What does a dental involve?

When we go to the dentist we are happy to sit back in the chair, keep our mouths open and we would most likely not bite our dentist as they work. Unfortunately pets are designed a little differently, their mouths do not open as wide and even the most well behaved dog will not allow a full dental exam and clean. It is impossible to properly clean your pet’s teeth without having them under anaesthesia and safely intubated to protect their lungs from inhaling stray bits of tartar and bacteria during the clean.

When your vet cleans your pet’s teeth, the steps involved are:

  • Your pet is anaesthetised and an endotracheal tube is placed to ensure no plaque, bacteria or fluid gets into your dog’s lungs.
  • Each tooth and the surrounding gum is checked with specialised probe to ensure there are no deep pockets between the gum and tooth.
  • Any teeth that have periodontal pockets of more than 3mm are xrayed to check the bone around the tooth.
  • The teeth are scaled with an ultrasonic scaler, like what your dentist uses.
  • Should any teeth be found to be unhealthy (and therefore painful) they can be removed at the same time using a local anaesthetic block, sectioning and gentle elevation to remove the tooth with minimal trauma.
  • All teeth are polished to ensure the surface is smooth and less likely to attract plaque.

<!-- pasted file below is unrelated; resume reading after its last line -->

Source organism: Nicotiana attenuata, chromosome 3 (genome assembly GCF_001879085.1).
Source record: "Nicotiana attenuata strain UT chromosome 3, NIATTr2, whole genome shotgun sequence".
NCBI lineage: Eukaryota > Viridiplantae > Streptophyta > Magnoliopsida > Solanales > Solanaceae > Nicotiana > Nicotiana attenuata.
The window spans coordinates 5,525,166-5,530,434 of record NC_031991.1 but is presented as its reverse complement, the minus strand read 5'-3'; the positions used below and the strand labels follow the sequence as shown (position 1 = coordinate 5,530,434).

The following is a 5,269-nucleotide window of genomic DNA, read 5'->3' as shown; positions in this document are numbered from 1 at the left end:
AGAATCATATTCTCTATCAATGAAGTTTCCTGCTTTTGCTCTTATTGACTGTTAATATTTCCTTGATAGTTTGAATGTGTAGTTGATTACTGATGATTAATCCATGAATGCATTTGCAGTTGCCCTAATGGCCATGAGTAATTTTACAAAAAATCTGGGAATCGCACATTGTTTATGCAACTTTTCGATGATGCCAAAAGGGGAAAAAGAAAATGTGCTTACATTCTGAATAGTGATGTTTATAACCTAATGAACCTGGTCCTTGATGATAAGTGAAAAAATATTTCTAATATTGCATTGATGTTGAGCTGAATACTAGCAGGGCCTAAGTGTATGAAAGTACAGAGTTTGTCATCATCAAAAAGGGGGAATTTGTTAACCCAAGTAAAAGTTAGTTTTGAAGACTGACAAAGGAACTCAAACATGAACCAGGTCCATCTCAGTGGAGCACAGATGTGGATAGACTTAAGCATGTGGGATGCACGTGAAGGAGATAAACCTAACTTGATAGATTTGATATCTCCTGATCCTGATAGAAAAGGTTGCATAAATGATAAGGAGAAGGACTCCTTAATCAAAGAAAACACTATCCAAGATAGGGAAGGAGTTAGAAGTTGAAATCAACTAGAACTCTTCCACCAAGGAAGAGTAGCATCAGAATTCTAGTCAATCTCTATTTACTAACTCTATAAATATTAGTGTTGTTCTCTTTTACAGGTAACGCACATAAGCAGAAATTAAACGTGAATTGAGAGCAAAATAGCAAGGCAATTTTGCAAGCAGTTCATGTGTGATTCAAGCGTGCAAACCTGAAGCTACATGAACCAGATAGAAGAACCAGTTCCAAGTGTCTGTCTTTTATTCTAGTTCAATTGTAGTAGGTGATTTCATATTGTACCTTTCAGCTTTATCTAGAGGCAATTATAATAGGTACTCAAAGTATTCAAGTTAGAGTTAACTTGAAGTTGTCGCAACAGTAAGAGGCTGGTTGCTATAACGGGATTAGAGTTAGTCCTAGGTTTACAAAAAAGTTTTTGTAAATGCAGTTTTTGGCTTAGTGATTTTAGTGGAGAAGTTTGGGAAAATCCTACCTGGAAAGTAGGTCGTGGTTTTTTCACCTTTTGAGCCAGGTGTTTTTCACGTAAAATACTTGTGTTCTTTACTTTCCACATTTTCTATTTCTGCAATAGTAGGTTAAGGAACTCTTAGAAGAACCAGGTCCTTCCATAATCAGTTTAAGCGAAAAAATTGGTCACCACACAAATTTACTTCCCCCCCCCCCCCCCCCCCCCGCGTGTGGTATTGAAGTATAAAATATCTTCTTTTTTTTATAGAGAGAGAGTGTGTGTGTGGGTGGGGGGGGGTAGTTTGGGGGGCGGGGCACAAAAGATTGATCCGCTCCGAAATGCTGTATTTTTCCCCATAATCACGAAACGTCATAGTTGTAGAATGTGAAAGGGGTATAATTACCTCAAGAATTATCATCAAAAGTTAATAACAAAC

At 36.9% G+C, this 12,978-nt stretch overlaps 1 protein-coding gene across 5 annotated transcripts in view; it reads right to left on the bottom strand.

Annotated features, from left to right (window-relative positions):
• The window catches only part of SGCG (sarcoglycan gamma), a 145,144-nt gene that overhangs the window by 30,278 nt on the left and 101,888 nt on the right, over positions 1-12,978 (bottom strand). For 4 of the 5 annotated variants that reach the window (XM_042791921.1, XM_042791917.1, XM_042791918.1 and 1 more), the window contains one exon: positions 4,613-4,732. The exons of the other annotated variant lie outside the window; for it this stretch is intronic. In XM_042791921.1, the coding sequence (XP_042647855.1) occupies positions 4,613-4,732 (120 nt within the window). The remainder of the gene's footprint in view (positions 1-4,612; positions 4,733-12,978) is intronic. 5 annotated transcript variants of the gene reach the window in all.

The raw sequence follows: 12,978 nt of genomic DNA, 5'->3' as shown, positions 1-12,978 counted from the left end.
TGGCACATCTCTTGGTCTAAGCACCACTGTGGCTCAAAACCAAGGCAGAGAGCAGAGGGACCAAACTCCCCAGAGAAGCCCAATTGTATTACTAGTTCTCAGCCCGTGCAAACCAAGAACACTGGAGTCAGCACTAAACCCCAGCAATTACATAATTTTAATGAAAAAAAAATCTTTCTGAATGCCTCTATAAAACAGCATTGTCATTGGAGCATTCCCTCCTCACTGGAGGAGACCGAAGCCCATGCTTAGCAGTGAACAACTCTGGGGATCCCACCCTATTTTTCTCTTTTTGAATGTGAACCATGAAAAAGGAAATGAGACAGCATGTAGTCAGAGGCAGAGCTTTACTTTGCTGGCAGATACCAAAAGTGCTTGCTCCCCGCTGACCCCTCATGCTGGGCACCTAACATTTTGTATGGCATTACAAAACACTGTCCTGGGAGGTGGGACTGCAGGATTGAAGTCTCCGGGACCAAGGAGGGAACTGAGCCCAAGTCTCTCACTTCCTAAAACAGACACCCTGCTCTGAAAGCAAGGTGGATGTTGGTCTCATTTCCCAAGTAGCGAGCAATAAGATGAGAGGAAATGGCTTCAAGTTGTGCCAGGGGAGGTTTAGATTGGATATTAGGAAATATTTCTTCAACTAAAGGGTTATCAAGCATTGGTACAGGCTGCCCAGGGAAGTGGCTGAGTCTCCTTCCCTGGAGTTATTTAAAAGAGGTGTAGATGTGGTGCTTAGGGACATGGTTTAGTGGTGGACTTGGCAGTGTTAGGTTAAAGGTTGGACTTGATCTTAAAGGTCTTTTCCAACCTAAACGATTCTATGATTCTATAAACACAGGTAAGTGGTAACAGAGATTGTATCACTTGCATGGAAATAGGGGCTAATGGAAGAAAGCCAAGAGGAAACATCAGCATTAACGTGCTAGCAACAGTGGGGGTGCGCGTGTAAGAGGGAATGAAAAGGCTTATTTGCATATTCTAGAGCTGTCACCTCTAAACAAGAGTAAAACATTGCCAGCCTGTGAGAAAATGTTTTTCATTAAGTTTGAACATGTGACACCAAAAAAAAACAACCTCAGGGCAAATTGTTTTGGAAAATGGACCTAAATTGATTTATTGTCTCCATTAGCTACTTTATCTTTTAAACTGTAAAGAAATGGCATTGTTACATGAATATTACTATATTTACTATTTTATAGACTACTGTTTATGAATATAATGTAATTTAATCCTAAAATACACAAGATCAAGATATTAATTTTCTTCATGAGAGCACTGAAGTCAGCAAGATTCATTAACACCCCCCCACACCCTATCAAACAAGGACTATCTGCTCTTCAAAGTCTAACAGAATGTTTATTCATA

• Your pet is recovered from anaesthesia safely with continual nurse observation.
Source: tiger.towson.edu

Source: tiger.towson.edu

What happens if my pet has missing teeth?

For most dogs, they are significantly more comfortable after having diseased and damaged teeth removed. Even if all their teeth are gone, they will have no trouble eating, in fact we find most dogs have a new leasee on life once those teeth that have been aching for years have finally been treated.

Lets face it, many pets do very little chewing anyway, dogs have evolved to get that food down fast, with just the bare minimum of mastication.

 Advanced dental care

Root canals and crowns are now a regular part of veterinary dental care. Dr. Christine Hawke from Sydney Pet Dentistry regularly repairs damaged teeth with advanced dental methods that your normal GP may not be able to perform. Perhaps pet braces are also in the future for those pets with the less-than-perfect smile.

A HEALTHY MOUTH MAKES A HEALTHY DOG

With the right home care and support from your veterinarian, your dog will enjoy a clean, healthy mouth and fresh breath. Dental care for pets has advanced significantly over the last few years and your dog can enjoy similar treatments to those available to you. The link between dental disease,  kidney and heart disease has long been recognised in humans. A pet with healthy teeth has the best chance of avoiding chronic illness and living a happy, healthy life full of sweet smelling doggy kisses.